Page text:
Turbines could cause TV interfence, claim
PUBLISHED: 15:00 25 March 2010 | UPDATED: 16:50 06 July 2010
Plans for nine wind turbines near Beccles could cause television interference in nearly 6,000 homes in the area, a group objecting to the proposals has claimed.
Plans for nine wind turbines near Beccles could cause television interference in nearly 6,000 homes, claim objectors to the proposals.
Renewable-energy company Stamford Renewables has submitted plans to build three groups of three turbines at Devonshire Farm and Granary Farm, both in Ringsfield, and Laurels Farm in Barsham.
A campaign group called Halt has been formed to fight the plans.
A Halt spokesman said it had fed map co-ordinates for the turbines supplied by Mike Stamford, chief executive of Stamford Renewables, into a windfarm assessment service offered by the BBC and Ofcom.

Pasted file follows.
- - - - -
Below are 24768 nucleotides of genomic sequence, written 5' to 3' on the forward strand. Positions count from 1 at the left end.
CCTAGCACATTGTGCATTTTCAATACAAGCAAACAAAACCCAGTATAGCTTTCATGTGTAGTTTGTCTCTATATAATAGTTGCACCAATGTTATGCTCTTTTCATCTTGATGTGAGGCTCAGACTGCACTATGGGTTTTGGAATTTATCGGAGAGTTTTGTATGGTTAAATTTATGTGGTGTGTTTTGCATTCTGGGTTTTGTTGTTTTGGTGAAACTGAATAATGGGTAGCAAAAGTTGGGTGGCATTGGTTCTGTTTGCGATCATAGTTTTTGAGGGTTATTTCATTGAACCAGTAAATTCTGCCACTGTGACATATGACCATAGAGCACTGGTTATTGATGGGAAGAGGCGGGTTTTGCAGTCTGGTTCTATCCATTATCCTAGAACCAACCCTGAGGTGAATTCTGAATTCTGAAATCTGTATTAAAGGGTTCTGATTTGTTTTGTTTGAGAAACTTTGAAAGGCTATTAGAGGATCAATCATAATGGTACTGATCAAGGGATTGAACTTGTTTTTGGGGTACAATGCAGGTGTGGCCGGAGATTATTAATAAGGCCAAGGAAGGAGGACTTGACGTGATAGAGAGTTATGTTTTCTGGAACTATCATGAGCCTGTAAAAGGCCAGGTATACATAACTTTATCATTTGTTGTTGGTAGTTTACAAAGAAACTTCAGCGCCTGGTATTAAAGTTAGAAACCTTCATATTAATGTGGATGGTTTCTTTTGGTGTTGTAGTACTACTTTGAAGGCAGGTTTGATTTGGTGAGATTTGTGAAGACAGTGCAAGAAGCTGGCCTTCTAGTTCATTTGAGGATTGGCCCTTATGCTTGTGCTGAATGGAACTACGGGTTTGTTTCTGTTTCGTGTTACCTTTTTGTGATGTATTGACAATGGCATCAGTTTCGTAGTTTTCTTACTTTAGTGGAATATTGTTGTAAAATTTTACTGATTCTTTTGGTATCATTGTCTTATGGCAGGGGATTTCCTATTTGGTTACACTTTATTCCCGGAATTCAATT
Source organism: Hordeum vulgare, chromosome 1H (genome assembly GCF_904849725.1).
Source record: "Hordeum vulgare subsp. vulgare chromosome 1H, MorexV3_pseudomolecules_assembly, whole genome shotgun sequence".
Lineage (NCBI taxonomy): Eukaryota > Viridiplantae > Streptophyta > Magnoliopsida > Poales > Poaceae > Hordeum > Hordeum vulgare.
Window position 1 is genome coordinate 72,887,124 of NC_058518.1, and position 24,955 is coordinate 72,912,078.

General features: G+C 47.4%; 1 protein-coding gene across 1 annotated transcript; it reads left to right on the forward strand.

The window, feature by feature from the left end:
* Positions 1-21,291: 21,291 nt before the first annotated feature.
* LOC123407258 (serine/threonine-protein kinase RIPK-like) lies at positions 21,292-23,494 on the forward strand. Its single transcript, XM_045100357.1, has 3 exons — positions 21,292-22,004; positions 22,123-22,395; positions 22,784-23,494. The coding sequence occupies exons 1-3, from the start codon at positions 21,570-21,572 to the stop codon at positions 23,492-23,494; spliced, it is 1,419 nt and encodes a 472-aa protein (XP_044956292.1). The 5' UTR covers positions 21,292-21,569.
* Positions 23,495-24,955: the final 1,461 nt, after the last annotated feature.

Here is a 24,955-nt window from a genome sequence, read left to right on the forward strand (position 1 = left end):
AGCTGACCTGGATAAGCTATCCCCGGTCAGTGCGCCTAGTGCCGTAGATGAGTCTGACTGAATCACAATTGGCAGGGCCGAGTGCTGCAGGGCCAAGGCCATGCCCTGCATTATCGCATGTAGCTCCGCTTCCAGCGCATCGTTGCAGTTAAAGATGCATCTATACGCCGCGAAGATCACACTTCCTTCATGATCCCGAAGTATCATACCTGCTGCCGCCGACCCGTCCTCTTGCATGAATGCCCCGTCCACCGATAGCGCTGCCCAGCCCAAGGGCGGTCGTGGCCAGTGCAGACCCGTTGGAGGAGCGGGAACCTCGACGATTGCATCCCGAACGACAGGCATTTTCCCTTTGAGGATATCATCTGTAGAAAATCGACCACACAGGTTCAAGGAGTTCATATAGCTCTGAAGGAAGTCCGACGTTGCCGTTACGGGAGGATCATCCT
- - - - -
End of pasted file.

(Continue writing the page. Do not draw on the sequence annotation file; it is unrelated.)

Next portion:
The service, which is provided for the guidance of windfarm developers, provides an estimate of the population that may suffer TV interference from a windfarm.
The spokesman said the service predicted that 5,707 homes could be affected. "This will impact on virtually all residents in the area who receive terrestrial TV signals. It should be thoroughly investigated, as recommended by the BBC and Ofcom," said the spokesman.
Mr Stamford said that if there were any problems they would be put right: "The potential for adverse effects is limited to terrestrial televisions only.
"A lot of people do not use terrestrial television any more and the switchover from analogue to digital takes place in 2011.
"There is a possibility that if you have got an old-fashioned analogue television you will get some adverse effect on your reception, but I have made it clear to the planners that if this happens to anyone we will buy a set-top box for them.
"We are committed to making sure nobody loses out because the turbines are being put up."
Waveney District Council has extended the consultation period for the proposed development until the end of this month.
The council is provisionally targeting the applications for consideration at its development control meeting in April.
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